The other day I got a little frustrated with my Gen 8 Microserver, I was trying to upgrade ESXi to 5.5 but the virtual media feature kept disconnecting in the middle of the install due to not having an ILO4 license–I actually bought an ILO4 enterprise license but I have no idea where I put it! What’s the point of IPMI when you get stopped by licensing? I hate having to physically plug in a USB key to upgrade VMware so much that I decided I’d just build a new server–which I honestly think is faster than messing around with getting an ISO image on a USB stick.
Warning: I’m sorry to say that I cannot recommend this motherboard that I reviewed earlier: I ended up having to RMA this board twice to get one that didn’t crash. The Marvell SATA Controller was never stable long term under load even after multiple RMAs so I ran it without using those ports which sort of defeated the reason I got the board in the first place. Then in 2017 the board died shy of 3 years old, the shortest I have ever had a motherboard last me. Generally I have been pretty happy with ASRock desktop boards but this server board isn’t stable enough for business or home use. I have switched to Supermicro X10SDV Motherboards for my home server builds.
- SilverStone DS-380 ($150 at Amazon) 8 bay hot-swap
- ASRock Avoton C2750D4I ($400)
- Seagate Barracudas 7200 RPM (2 TB) and Seagate 600 Pro SSD (I already had the 2TB drives and I got the SSD at TigerDirect but they’re out now).
- Kingston 2 x KVR16E11/8I DDR3-1600 8GB ECC ($85)
- Power Supply: FSP300-60GH 300W ($45)
ASRock C2750D4I Motherboard / CPU
Update: 2014-05-11. Here’s a great video review on the motherboard…
12 SATA ports! This motherboard is perfect for ZFS which loves having direct access to JBOD disks. The Marvell SATA controllers did not show up in VMware initially, however Andreas Peetz provides a package for adding unsupported drivers in VMware, and this worked perfectly. It took me a couple minutes to realize all you need to do is run these three commands:
Update November 16, 2014 .. it turned out the below issue was caused by a faulty Marvell controller on the motherboard, I ran FreeBSD (a supported OS) and the fault also occurred there so I RMAed the motherboard … I ended up getting a bad motherboard again but after a second RMA everything is stable in VMware… so you can disregard the below warning.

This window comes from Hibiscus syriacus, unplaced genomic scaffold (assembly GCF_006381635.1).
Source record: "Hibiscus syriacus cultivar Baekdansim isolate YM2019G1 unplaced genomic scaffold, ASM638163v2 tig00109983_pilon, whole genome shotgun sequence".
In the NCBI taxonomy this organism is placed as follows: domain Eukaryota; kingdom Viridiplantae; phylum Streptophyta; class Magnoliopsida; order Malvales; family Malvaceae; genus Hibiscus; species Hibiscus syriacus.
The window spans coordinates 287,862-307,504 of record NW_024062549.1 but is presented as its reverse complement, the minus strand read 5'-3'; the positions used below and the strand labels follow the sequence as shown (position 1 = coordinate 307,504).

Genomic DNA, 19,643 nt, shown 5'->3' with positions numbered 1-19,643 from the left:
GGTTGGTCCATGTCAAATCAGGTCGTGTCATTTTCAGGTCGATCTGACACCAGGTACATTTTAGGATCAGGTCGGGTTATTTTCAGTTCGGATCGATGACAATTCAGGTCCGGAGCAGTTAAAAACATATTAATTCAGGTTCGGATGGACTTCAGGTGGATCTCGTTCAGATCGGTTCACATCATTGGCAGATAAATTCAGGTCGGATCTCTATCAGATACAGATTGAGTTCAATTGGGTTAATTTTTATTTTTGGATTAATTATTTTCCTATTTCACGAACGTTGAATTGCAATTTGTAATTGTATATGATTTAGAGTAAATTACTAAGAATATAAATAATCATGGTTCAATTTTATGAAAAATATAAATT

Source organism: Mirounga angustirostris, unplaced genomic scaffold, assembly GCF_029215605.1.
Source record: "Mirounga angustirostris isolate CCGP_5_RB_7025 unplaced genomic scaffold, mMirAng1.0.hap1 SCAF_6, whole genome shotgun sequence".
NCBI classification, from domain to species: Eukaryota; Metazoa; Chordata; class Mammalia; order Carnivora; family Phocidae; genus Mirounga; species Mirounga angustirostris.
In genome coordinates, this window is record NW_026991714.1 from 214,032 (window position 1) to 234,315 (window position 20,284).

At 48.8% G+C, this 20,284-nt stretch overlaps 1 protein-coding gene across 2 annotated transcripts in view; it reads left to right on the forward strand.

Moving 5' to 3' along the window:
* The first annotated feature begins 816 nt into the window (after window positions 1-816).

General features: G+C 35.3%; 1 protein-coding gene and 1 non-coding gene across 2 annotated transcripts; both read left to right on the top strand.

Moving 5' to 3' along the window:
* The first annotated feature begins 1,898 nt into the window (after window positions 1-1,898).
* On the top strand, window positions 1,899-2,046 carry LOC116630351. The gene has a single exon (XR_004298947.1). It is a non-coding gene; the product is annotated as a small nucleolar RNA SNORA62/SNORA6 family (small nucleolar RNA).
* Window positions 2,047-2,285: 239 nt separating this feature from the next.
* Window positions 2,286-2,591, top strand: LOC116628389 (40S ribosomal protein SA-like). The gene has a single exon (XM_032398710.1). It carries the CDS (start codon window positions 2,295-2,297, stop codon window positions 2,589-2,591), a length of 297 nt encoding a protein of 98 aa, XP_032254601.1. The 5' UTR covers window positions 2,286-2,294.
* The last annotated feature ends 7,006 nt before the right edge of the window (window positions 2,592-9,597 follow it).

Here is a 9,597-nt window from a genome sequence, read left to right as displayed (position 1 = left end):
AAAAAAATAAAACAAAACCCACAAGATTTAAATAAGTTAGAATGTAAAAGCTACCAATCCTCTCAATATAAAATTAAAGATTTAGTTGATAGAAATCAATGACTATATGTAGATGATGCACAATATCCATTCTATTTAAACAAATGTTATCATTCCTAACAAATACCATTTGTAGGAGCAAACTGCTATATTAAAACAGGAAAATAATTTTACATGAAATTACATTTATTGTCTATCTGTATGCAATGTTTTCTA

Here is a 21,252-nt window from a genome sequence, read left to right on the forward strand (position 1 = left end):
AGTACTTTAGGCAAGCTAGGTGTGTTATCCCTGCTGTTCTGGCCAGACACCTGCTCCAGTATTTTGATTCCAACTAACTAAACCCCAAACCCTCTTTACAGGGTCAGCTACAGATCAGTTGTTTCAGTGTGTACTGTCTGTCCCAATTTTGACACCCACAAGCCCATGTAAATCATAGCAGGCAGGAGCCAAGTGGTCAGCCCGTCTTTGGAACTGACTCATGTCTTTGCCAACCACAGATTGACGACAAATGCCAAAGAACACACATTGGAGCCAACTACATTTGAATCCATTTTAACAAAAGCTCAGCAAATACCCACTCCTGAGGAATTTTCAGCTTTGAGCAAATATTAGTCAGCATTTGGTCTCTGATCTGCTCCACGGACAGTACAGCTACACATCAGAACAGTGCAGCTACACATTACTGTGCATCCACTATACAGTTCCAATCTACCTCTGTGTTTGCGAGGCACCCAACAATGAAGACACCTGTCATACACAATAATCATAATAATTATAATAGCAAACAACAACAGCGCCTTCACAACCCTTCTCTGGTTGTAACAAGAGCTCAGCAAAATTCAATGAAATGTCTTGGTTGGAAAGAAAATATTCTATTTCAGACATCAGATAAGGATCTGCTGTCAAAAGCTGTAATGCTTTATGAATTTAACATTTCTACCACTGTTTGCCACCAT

Update March 12, 2015. My board continues to function okay, but some people are having issues with the drives working under VMware ESXi. Read the comments for details.
Update August 23, 2014 ** WARNING Read this before you run the command below ** I had stability issues using the below hack to get the Marvell controllers to show up. VMware started hanging as often as several times a day requiring a system reboot. This is the entry in the motherboard’s event log: Critical Interrupt – I/O Channel Check NMI Asserted. I swapped the Kingston memory out for Crucial on ASRock’s HCL list but the issue still persisted so I can’t recommend this drive for VMware. After heavy I/O tests ZFS also detected data corruption on two drives connected to the Marvell controllers. I am pretty sure this is because VMware does not officially support these drives so this issue likely doesn’t exist for operating systems that officially support the Marvell controller.
esxcli software acceptance set --level=CommunitySupported
esxcli network firewall ruleset set -e true -r httpClient
esxcli software vib install -d http://vibsdepot.v-front.de -n sata-xahci
Avoton Octa-Core processor. Normally I don’t even look at Atom processors, but this is not your grandfather’s Atom. The Avoton processor supports VT-x, ECC memory, AES instructions, and is a lot more powerful and at only 20 W TDP. This CPU Boss benchmark says it will probably perform similarly to the Xeon E3-1220L. The Avoton can also go up to 64GB memory where the E3 series is limited to 32GB making it a good option for VMware or for a high performance ZFS NAS. The Avoton does not support VT-d so there is no passing devices directly to VMs.